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World Food Day

October 16th marks World Food Day, which was founded by the United Nations’ Food and Agriculture Organization in 1945 to increase awareness of world hunger and poverty, inspire solutions for change, and create gratitude for the food we eat and the people who produce it.

Many Indigenous communities across Canada face challenges in the way of food security and food sovereignty.


What is the difference?


Food Secure Canada describes:

Food security is a goal while food sovereignty describes how to get there. They differ in some key ways.”


So how can we as Canadians do our part to contribute to change?


1. Volunteer, donate, and/or share on social media. Check out our recent blog article on International Day of Charity highlighting various Indigenous charities, many of whom have food programs for Indigenous communities. 2. Support Indigenous food businesses. Here are a few directories that list Indigenous businesses to get you started:

a. Canadian Council for Aboriginal Business

b. Government of Canada Indigenous Business Directory

c. Native Women’s Association of Canada Business Directory


Photo: KPU ISFS Tsawwassen First Nation Farm School


3. Continue to learn and educate ourselves. Here are some quick links to get you started:


World Food Summit, 1996:

Food security exists when all people, at all times, have access to sufficient, safe and nutritious food to meet their dietary needs and food preferences for an active and healthy life.


Whyhunger.org:

In a nutshell, food sovereignty is the right of peoples, communities and countries to define their own policies regarding their seeds, agriculture, labor, food and land.

These policies must be appropriate to their unique ecological, social, economic and cultural circumstances. Food Sovereignty includes the true right to food and to produce food.


4. Be grateful for your food, and, as much as possible, buy locally, use food that is indigenous to where you live, and reduce waste.


Also learn Indigenous recipes! You can buy (or borrow from the library) Indigenous cookbooks. Here are some of our favourites:


tawâw: Progressive Indigenous Cuisine by Shane M. Chartrand (raised by a Métis father and Mi’kmaw-Irish mother) with Jennifer Cockrall-King.

“Containing over 75 recipes, along with personal stories, culinary influences, and interviews with family members, tawâw is part cookbook, part exploration of ingredients and techniques, and part chef’s personal journal.”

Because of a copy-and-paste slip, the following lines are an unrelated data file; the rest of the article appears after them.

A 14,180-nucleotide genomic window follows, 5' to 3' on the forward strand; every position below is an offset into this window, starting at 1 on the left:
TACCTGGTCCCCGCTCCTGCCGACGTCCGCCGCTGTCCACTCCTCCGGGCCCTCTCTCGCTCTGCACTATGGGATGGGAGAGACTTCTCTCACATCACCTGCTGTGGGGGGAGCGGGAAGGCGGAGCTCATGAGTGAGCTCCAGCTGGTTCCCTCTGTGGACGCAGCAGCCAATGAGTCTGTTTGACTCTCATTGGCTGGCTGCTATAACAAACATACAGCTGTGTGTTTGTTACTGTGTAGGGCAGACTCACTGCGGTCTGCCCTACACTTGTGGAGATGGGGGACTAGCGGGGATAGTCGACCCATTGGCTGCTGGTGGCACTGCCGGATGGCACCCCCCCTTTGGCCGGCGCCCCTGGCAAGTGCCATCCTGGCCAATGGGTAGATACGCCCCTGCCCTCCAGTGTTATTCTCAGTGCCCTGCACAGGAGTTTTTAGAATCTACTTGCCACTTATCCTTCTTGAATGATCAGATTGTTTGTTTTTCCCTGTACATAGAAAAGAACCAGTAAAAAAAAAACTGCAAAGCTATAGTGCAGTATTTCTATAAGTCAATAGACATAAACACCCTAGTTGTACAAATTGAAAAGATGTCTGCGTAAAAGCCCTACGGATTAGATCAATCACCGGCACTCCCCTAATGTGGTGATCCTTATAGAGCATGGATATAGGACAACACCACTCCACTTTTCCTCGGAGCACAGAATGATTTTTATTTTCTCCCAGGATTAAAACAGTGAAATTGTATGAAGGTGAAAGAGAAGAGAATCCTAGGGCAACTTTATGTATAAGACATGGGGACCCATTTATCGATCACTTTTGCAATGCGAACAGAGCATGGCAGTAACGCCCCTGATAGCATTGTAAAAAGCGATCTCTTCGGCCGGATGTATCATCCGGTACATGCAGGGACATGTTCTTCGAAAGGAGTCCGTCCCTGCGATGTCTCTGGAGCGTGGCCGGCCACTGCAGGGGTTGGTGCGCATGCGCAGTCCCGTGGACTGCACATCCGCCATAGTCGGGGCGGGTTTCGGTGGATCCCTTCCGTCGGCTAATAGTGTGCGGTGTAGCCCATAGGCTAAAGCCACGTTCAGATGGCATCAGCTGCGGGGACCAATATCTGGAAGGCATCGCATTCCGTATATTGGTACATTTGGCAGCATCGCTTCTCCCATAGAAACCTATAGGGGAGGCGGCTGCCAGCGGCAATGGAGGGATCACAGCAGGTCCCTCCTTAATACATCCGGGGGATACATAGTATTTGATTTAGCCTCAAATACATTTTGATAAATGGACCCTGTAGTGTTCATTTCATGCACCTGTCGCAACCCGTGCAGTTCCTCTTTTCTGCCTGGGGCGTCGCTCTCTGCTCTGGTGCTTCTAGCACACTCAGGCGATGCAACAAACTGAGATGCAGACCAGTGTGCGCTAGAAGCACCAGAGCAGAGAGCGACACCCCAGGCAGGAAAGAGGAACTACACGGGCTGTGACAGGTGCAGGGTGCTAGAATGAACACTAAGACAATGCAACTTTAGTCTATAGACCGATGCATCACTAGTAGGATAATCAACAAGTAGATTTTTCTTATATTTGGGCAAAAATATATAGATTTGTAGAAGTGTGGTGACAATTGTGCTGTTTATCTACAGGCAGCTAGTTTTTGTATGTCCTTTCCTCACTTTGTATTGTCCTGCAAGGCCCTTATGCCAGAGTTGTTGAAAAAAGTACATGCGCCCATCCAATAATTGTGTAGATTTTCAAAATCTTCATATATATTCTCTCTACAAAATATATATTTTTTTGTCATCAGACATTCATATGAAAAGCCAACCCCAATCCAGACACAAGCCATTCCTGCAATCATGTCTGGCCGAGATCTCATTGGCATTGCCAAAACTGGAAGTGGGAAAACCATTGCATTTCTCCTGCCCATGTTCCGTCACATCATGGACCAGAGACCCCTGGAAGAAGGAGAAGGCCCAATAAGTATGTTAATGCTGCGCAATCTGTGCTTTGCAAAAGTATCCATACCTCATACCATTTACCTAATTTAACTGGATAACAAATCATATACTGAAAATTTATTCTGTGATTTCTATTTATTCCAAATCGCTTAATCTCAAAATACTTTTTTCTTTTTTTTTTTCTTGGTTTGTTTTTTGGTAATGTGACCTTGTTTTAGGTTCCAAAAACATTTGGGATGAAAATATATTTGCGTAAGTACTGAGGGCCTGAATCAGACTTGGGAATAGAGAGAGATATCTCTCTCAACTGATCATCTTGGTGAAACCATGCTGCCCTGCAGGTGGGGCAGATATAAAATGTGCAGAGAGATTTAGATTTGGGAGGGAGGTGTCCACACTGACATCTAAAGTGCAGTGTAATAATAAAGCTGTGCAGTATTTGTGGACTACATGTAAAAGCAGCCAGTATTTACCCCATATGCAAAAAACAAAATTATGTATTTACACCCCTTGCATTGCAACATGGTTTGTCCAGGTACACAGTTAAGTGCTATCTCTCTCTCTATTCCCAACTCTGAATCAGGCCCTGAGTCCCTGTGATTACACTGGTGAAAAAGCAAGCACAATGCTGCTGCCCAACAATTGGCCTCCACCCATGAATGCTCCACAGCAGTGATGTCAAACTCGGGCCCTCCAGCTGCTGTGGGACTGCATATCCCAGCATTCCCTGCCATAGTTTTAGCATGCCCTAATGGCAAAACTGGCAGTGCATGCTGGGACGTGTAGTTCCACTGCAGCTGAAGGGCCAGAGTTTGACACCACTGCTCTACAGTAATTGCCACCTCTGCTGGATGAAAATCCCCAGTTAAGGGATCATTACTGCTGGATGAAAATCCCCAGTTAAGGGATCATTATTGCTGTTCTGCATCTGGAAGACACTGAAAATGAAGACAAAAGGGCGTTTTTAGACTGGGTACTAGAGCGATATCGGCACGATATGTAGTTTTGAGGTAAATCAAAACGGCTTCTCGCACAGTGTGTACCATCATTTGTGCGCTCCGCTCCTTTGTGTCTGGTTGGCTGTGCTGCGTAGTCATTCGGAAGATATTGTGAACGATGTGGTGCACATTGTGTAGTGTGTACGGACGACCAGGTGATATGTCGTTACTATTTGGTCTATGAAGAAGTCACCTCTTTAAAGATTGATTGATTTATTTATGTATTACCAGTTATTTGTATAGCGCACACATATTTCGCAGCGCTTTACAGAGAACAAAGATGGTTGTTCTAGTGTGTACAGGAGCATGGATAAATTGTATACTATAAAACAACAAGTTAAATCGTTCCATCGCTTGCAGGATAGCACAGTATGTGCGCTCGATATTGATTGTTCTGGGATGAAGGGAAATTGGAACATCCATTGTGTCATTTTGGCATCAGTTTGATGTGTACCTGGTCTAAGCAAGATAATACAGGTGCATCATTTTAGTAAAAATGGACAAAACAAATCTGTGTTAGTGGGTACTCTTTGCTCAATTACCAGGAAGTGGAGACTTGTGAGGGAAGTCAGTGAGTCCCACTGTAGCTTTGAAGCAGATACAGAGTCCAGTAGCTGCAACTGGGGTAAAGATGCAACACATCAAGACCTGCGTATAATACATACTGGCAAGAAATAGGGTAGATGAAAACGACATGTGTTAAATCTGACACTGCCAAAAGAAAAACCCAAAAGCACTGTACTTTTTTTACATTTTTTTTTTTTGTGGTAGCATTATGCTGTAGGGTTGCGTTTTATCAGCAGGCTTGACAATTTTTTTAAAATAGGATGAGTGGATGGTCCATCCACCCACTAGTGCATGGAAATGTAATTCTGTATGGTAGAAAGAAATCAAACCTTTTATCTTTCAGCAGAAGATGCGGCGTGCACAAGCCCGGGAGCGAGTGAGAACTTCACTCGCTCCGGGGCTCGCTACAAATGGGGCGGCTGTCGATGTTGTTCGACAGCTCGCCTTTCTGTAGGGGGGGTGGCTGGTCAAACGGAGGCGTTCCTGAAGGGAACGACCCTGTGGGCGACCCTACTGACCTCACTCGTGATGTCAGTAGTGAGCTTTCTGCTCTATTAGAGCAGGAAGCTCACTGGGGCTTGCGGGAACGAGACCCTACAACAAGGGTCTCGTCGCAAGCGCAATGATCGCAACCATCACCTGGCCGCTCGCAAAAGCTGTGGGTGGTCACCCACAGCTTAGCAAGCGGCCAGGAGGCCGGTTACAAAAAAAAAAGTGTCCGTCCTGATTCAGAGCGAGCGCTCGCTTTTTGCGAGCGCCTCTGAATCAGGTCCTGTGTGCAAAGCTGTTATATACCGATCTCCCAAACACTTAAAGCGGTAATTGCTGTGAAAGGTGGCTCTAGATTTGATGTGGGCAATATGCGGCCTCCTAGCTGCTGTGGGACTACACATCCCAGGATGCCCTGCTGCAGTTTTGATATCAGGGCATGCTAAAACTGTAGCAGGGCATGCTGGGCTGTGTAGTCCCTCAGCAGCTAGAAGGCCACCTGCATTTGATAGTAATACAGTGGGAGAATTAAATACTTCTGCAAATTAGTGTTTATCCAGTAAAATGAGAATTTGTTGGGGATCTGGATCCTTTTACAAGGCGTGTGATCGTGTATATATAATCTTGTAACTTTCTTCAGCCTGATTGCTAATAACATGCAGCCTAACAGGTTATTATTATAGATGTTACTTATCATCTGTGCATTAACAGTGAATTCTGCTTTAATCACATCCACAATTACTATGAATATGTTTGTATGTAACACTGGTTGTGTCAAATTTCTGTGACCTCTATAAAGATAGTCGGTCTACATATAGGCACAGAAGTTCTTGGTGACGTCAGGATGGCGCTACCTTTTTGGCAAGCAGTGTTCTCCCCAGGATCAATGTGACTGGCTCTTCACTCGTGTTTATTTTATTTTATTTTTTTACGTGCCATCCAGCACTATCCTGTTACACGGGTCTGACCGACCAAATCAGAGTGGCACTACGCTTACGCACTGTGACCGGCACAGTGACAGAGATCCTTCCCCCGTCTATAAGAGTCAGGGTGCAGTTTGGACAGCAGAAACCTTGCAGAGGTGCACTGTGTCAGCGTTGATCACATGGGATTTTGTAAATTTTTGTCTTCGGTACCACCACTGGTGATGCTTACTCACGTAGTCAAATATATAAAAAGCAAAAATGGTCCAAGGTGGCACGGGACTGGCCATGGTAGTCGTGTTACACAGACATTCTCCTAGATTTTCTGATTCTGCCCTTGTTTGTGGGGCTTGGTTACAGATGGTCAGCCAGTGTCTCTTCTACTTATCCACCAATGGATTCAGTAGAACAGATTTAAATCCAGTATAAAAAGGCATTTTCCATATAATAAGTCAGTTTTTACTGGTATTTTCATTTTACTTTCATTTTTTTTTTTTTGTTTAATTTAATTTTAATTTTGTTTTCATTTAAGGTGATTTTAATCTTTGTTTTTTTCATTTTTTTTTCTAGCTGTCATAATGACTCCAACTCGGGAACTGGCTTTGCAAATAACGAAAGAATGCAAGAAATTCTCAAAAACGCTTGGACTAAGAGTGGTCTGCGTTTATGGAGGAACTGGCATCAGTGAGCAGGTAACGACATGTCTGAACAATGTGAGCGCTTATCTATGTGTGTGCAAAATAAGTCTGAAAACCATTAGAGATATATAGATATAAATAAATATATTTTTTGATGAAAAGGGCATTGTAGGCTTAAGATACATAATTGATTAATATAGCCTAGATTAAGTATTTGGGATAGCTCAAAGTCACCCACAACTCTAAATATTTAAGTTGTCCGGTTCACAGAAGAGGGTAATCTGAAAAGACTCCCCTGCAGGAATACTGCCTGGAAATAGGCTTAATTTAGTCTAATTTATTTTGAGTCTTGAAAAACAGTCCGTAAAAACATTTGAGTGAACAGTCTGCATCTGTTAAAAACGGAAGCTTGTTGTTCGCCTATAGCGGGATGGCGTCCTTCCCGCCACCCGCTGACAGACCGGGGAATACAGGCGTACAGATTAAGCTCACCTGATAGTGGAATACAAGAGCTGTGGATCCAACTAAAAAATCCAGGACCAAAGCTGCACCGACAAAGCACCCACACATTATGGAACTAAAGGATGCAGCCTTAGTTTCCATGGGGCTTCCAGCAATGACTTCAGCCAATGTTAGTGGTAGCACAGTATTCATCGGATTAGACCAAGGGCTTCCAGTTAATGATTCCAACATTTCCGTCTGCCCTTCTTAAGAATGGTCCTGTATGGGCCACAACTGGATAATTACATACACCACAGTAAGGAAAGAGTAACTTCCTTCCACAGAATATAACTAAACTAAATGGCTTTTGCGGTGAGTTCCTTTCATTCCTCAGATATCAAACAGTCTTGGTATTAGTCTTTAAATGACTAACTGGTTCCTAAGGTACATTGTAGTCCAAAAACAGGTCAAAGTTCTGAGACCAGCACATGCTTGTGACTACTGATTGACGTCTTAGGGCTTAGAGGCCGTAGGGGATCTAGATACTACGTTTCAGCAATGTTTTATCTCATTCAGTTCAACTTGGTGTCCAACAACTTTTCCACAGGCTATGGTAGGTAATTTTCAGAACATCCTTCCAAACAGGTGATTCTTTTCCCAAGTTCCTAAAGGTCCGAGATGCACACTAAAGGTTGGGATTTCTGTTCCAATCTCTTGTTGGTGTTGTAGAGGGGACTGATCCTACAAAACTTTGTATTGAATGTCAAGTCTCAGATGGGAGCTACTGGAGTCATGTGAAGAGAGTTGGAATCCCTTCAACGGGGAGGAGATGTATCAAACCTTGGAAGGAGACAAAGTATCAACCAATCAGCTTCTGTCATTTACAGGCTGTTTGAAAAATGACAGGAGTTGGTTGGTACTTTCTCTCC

Available online retailers, including Strong Nations and House of Anansi




Where People Feast: An Indigenous People's Cookbook By Dolly Watts and Annie Watts, who ran Vancouver’s Liliget Feast House until it closed in 2006 “Where People Feast, one of the few indigenous cookbooks available, focuses on Canadian west coast Native cuisine, which takes advantage of the area's abundant seafood, game, fruits, and vegetables -- with ingredients both exotic (oolichans, venison, grouse) and common (salmon, crab, berries). The book includes 16 full-colour photographs, and 120 delectable dishes that can be easily replicated by chefs at home; the authors also offer plenty of handy suggestions and substitution ideas.“

Available at online retailers.



A Feast for All Seasons: Traditional Native Peoples’ Cuisine By Andrew George Jr., Robert Gairns

“The 120 recipes include delectable, make-at home dishes such as Salmon and Fiddlehead Stirfry, Stuffed Wild Duck, Barbecued Oysters, Pan-fried Rabbit with Wild Cranberry Glaze, Clam Fritters, and Wild Blueberry Cookies. The book also features recipes with exotic ingredients that provide a fascinating glimpse into the history of Native cuisine: Moose Chili, Boiled Porcupine, Smoked Beaver Meat, and Braised Bear. This unique cookbook pays homage to an enduring food culture--grounded in tradition and the power of nature--that transcends the test of time.” Available at online retailers, including Strong Nations



Niqiliurniq: A Cookbook from Igloolik By Micah Arreak, Annie Désilets, Lucy Kappianaq, Glenda Kripanik, and Kanadaise Uyarasuk.Food is life. Food is the key to vitality, goodness, happiness, and a strong body and mind.” Compiled by five women living in Igloolik, Nunavut, this collection of recipes brings together healthy traditional country foods―like seal, Arctic char, and caribou―with store-bought produce to create delicious meals that can be an alternative to pre-packaged foods.” Available at online retailers, including Strong Nations

We hope you join us today in taking the time to consider your food and eat with intention and gratitude!





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